State, Tribes Want More Time to Figure Out Who Controls Southeast Oklahoma Water

  • Logan Layden
Sardis Lake at sunset on Sept. 17, 2010.

FreeWine / Flickr

Sardis Lake is at the heart of the tribal water lawsuit against the state.

The Choctaw and Chickasaw NationsĀ sued theĀ state more than two years ago to stop Oklahoma’s City attempt to pipe water northwest from Sardis Lake. On Tuesday, all the parties involved asked for the case to be stayed a sixth time, for 120 more days.

University of Oklahoma law professor and tribal law expert Taiawagi Helton tells StateImpact the tribal governments claim pre-Civil War indian removal treaties gave them ownership of the water within their nations’ boundaries.

And despite siding with the Confederacy during the Civil War, their land being parceled out to individuals in the late 19th century, and eventual statehood, the tribes say their right to the water was never specifically taken away.

“Control of water may be now in the hands of others, but I’m not sure that the laws expressly did so,” Helton says.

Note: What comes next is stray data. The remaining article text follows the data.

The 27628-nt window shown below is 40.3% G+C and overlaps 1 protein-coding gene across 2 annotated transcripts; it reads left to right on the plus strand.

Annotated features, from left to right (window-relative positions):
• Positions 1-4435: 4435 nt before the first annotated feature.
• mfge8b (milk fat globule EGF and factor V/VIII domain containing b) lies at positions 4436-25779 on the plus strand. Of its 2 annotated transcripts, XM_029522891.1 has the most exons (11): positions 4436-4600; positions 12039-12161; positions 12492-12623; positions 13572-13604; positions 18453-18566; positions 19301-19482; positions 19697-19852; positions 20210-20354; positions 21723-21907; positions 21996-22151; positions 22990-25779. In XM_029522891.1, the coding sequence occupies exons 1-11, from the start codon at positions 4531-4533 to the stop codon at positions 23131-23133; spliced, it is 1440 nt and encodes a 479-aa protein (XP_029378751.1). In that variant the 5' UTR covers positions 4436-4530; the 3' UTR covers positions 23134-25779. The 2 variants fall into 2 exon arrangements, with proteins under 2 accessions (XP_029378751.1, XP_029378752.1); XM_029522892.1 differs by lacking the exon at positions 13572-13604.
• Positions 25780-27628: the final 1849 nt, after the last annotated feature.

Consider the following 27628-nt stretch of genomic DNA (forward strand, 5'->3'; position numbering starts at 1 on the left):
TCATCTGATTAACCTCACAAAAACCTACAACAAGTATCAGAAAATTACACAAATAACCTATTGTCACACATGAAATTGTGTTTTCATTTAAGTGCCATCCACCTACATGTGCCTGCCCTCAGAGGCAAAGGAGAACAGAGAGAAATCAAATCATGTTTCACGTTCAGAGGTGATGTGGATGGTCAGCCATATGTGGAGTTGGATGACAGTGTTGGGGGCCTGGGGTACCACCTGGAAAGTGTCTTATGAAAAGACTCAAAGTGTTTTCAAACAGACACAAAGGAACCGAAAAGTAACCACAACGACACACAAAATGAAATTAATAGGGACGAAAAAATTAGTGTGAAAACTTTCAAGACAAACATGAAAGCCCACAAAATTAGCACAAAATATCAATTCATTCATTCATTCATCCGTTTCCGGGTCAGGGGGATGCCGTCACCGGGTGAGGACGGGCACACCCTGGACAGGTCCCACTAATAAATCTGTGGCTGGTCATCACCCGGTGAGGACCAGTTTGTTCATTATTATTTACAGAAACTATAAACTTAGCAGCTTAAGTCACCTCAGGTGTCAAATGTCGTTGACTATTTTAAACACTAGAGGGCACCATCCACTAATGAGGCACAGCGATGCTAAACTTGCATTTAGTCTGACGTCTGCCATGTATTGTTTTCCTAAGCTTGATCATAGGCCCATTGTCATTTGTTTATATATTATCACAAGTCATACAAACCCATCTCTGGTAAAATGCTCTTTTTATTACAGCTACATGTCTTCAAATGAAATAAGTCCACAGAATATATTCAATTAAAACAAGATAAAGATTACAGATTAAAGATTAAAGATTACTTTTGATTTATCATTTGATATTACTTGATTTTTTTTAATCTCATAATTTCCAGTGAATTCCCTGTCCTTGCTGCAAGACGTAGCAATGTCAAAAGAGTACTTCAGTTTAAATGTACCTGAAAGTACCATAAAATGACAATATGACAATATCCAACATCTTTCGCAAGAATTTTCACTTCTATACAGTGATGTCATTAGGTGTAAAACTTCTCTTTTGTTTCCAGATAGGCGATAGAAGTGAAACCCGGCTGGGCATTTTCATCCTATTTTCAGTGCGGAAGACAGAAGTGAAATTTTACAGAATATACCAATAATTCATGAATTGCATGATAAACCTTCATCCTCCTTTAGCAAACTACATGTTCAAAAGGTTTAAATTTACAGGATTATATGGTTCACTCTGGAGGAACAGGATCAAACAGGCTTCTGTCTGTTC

It’s been difficult to get information about how the negotiations are going, because a gag order is in effect. But in June, Chickasaw Gov. Bill Anoatubby did tell theĀ Associated PressĀ he’s hopeful the issue can be settled out of court.

“We’re looking at long-term sustainability for the asset, proper allocations so that the people in southeastern Oklahoma and the state of Oklahoma can benefit from its resources.”

This could take a lot more time to resolve. State Sen. Jerry Ellis, D-Valliant, whose district includes Sardis Lake just wants to see the case stay out of court.

“I’m in hopes that they’ll ā€” the negotiations will be fruitful and they’ll reach an agreement, because it’s a lot cheaper to talk outside the courtroom,” Ellis says.